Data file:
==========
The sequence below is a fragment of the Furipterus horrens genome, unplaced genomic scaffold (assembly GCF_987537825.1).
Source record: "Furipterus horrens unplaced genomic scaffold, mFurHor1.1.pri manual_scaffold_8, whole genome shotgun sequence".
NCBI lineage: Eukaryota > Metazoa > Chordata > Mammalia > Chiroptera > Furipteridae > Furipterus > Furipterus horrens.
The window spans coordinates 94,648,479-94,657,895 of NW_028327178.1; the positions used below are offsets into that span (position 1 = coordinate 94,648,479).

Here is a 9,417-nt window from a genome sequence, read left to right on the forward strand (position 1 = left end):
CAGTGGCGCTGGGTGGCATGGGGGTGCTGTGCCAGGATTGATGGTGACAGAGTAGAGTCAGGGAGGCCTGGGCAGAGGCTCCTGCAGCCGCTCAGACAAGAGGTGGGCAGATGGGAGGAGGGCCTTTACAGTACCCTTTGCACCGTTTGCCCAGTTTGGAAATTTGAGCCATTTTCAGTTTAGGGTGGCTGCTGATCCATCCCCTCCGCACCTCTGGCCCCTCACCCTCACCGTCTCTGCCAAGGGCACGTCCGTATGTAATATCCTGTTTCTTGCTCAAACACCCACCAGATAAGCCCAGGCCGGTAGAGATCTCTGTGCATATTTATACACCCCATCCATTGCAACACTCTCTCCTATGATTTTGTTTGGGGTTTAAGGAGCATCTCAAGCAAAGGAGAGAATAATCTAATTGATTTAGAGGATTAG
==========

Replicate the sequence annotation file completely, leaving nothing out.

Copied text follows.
The sequence below is a fragment of the Furipterus horrens genome, unplaced genomic scaffold (assembly GCF_987537825.1).
Source record: "Furipterus horrens unplaced genomic scaffold, mFurHor1.1.pri manual_scaffold_8, whole genome shotgun sequence".
NCBI lineage: Eukaryota > Metazoa > Chordata > Mammalia > Chiroptera > Furipteridae > Furipterus > Furipterus horrens.
The window spans coordinates 94,648,479-94,657,895 of NW_028327178.1; the positions used below are offsets into that span (position 1 = coordinate 94,648,479).

Here is a 9,417-nt window from a genome sequence, read left to right on the forward strand (position 1 = left end):
CAGTGGCGCTGGGTGGCATGGGGGTGCTGTGCCAGGATTGATGGTGACAGAGTAGAGTCAGGGAGGCCTGGGCAGAGGCTCCTGCAGCCGCTCAGACAAGAGGTGGGCAGATGGGAGGAGGGCCTTTACAGTACCCTTTGCACCGTTTGCCCAGTTTGGAAATTTGAGCCATTTTCAGTTTAGGGTGGCTGCTGATCCATCCCCTCCGCACCTCTGGCCCCTCACCCTCACCGTCTCTGCCAAGGGCACGTCCGTATGTAATATCCTGTTTCTTGCTCAAACACCCACCAGATAAGCCCAGGCCGGTAGAGATCTCTGTGCATATTTATACACCCCATCCATTGCAACACTCTCTCCTATGATTTTGTTTGGGGTTTAAGGAGCATCTCAAGCAAAGGAGAGAATAATCTAATTGATTTAGAGGATTAG